PG&E officials have responded to Palo Alto City Manager James Keene's deadline of Thursday (Sept. 23) for accurate, detailed information on its gas mains running through the city.
Keene told the Weekly that PG&E officials called him early Wednesday afternoon to arrange a meeting on the subject.
He also objected to PG&E's misinformation about there being no PG&E pipelines in Palo Alto for the first two days after the deadly San Bruno explosion and fire.
Stanford University officials also are seeking information about why a section of gas main through the campus is on a "Top 100" list of high-risk lines.
In a letter dated Monday (Sept. 20), Keene asked for a current map so Palo Alto Utilities workers can inform customers where PG&E lines lie in relation to their properties.
The city requested the following information:
■ A current map with precise locations of all PG&E high-pressure gas lines and other natural-gas facilities in Palo Alto, to be mailed by Sept. 23.
■ Updated information on the condition of the city's PG&E natural gas facilities.
■ Whether there are any high-risk gas-transmission facilities related to public safety in Palo Alto and where they are located.
■ Age of the pipelines and facilities.
■ Size of the pipelines.
■ Pressure at which PG&E typically operated the facilities.
■ Whether PG&E has reduced the operating pressure recently. And what is the current operating pressure.
■ Scope and date of PG&E's most recent pipeline maintenance activities.
■ Frequency and nature of maintenance activities for all of PG&E natural-gas facilities in the city.
In his letter, Keene also expressed grave concerns about misinformation from PG&E regarding the existence of pipelines in the city:
"In the confusion following last week's tragedy, we were quite shocked that numerous PG&E employees ... provided erroneous information to our local news media about whether there are PG&E transmission lines in Palo Alto. Over a two-day period last week, PG&E employees stated that PG&E does not operate any high-pressure natural gas transmission lines in Palo Alto.
"This placed the city in a very difficult position with our community and with elected officials and the media. When PG&E did not promptly correct the misinformation, our own utility staff publicly confirmed that there are PG&E transmission lines in Palo Alto," he wrote.
Online maps from the federal Pipeline and Hazardous Materials Safety Administration showing locations of pipelines, which were widely publicized by the media, were not up-to-date, based on information that city staff currently possesses, Keene said.
Stanford University officials similarly expressed concern Tuesday, following the disclosure that a 1-mile segment of PG&E pipeline along Junipero Serra Boulevard is on PG&E's "Top 100" list of segments with greatest potential risk.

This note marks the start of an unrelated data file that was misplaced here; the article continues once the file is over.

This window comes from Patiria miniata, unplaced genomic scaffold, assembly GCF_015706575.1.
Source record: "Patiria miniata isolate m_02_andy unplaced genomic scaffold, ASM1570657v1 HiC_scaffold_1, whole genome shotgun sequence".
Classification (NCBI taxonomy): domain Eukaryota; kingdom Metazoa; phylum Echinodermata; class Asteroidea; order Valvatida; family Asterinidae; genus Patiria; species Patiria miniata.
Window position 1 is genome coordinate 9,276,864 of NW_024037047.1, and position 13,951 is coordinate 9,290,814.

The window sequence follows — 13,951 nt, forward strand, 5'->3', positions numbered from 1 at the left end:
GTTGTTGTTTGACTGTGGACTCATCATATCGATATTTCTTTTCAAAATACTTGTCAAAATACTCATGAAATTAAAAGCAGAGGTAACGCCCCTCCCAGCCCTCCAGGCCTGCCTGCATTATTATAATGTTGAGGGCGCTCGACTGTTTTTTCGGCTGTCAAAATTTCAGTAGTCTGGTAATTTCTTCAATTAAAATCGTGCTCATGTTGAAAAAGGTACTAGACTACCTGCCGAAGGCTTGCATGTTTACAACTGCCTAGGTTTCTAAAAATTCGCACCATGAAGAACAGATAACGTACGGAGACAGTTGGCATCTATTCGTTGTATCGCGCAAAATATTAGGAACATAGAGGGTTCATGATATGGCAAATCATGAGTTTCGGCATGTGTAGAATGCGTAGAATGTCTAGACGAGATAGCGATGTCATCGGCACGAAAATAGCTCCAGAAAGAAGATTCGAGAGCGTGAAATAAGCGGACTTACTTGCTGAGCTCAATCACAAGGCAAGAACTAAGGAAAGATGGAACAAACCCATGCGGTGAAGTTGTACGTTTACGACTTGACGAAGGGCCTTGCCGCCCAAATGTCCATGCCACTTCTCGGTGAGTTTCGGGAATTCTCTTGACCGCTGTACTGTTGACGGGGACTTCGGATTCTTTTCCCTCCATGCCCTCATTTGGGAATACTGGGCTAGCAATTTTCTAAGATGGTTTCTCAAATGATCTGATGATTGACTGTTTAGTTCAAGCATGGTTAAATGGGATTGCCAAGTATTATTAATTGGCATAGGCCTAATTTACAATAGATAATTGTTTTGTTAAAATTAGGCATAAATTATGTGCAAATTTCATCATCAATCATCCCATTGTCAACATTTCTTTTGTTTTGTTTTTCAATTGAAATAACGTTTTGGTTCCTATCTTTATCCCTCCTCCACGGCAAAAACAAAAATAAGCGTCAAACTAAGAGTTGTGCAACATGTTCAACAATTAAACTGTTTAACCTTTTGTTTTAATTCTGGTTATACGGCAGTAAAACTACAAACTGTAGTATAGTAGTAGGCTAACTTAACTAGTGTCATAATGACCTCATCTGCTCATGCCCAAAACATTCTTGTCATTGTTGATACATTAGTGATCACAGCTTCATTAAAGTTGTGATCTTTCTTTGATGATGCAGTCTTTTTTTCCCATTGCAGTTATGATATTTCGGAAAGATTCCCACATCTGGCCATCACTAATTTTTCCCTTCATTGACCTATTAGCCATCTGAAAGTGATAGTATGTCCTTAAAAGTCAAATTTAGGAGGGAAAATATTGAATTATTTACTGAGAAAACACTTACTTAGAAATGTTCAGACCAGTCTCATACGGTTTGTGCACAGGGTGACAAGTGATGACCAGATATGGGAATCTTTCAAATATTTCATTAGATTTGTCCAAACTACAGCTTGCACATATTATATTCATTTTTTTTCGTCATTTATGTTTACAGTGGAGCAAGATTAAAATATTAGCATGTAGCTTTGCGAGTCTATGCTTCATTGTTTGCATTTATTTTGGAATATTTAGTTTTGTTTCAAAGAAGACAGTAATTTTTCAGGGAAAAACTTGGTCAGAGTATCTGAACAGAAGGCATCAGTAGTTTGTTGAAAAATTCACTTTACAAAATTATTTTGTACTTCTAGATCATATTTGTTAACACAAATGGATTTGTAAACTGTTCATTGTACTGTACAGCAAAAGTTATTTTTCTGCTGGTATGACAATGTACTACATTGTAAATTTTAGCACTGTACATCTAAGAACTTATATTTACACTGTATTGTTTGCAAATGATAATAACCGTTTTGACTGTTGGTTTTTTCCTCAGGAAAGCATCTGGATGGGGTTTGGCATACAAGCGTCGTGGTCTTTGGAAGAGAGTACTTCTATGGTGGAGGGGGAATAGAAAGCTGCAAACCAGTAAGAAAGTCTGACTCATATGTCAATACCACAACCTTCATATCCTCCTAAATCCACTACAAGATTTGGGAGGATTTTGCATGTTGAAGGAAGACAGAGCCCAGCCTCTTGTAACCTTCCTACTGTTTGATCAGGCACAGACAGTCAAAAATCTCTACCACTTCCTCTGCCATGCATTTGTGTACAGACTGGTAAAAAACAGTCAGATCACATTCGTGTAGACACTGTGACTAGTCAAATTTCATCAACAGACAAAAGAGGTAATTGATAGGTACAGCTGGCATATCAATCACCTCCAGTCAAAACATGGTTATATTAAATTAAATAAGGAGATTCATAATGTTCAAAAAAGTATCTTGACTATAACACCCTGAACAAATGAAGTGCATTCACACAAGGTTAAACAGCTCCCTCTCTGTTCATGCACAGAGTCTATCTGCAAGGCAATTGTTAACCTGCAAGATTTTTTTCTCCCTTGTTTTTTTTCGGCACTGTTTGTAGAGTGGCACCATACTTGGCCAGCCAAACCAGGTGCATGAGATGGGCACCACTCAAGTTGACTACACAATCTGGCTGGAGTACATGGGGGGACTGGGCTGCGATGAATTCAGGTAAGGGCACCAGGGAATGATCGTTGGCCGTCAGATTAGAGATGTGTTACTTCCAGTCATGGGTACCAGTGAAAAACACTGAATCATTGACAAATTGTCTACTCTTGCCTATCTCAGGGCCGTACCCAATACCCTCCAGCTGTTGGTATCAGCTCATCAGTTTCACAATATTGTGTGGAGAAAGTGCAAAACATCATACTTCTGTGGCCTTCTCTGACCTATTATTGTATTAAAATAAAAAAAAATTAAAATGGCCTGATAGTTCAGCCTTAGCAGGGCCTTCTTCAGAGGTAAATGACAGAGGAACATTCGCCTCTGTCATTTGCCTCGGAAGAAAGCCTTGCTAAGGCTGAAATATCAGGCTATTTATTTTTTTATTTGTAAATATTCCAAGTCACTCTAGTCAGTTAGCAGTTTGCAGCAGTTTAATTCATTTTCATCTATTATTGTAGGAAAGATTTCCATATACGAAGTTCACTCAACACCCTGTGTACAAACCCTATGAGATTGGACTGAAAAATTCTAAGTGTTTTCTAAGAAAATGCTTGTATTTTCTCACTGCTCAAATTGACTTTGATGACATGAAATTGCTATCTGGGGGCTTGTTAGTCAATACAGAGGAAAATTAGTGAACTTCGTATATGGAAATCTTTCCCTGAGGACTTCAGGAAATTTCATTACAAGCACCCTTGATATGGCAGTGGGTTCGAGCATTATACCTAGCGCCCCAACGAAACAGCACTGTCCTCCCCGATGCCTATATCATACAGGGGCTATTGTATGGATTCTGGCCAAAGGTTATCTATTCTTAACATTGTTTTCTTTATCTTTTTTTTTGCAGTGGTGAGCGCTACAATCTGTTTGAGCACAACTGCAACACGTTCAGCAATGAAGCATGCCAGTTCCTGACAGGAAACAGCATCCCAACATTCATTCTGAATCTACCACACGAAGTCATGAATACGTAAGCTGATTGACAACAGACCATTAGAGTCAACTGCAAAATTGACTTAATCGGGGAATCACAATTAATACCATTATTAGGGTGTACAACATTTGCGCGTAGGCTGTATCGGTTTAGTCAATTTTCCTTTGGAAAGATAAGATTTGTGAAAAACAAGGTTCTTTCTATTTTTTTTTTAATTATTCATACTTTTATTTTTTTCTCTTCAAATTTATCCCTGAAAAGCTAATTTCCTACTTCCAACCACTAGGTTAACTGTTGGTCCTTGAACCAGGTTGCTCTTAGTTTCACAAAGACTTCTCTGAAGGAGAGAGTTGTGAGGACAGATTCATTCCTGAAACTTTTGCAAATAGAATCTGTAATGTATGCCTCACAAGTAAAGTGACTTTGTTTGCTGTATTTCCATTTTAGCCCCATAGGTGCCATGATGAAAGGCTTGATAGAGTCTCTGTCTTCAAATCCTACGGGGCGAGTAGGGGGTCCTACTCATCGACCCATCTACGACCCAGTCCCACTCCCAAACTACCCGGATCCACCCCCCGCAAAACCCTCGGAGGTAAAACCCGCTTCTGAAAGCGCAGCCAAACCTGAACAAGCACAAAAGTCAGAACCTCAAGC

Stanford has requested a meeting with PG&E officials, which was planned for late this week, Larry Gibbs, associate vice provost for environmental health and safety, told the Stanford Report on Tuesday.
A stretch of the 22-inch-diameter pipeline, Line 109, is at risk of corrosion, according to the PG&E report. Gibbs told the Stanford Report that PG&E monitors the pipeline both electronically and physically every two months.
"We will be working to better understand what work has been done on the pipeline, what will be done to ensure continued integrity of the pipeline and why the segments remain on PG&E's 'Top 100' list if no further action is contemplated at this time," he said.
Stanford has three pipelines on its land, buried about 4 feet deep, Gibbs noted. Lines 109 and 132 run down the Peninsula along Junipero Serra Boulevard and Interstate 280, and Line 203-01, a 10-inch pipeline, connects to Line 109 and runs along Campus Drive West to the Cardinal Cogeneration facility on campus.
Larger transmission lines such as Line 109 (22 inches in diameter) and Line 132 (24 inches in diameter) operate from 100 to 400 pounds of pressure per square inch, Palo Alto officials said.
Smaller pipes in the city distribute 25 pounds of pressure per square inch or less and are 2 to 12 inches in diameter, they said.
Palo Alto also has a 20-inch-diameter PG&E conduit laid roughly along U.S. Highway 101.
Palo Alto owns and operates its own natural-gas distribution system and receives gas from PG&E transmission stations at four points of interconnection.
PG&E has publicly denied that its Top 100 list represents projects that are priorities for replacement or upgrade for public-safety reasons.
PG&E immediately fixes any pipeline or facility deemed a public risk, President Christopher Johns said during a news conference Monday.
Some larger projects loom for the utility, however.
PG&E can't optimally assess what is going on inside some of its pipe; age and twists and turns in the segments have impeded inspections with high-tech scoping tools (called "pigging") that look for pits, corrosion and other anomalies, according to a 2011 gas-transmission rate-case report PG&E filed with the California Public Utilities Commission.
A 43.5-mile stretch of Line 109 and a 31.9-mile stretch of Line 132 -- which run through Palo Alto, Mountain View and Menlo Park -- are scheduled for retrofitting and segment-replacements in 2012 and 2013, according to the rate-case report.
PG&E plans to spend $13 million to retrofit and $1 million to repair Line 132 in 2012 and would conduct "pigging" in 2013; $12.6 million is planned for retrofits to Line 109 and $1 million for repairs, with "pigging "in 2014, according to the report.
Two sections comprising 33.8 miles of a third gas-transmission line, Line 101, are also scheduled for similar repairs in 2014 and inspection in 2015, according to the rate-case report.
The exact location of segments to be retrofitted has not been disclosed.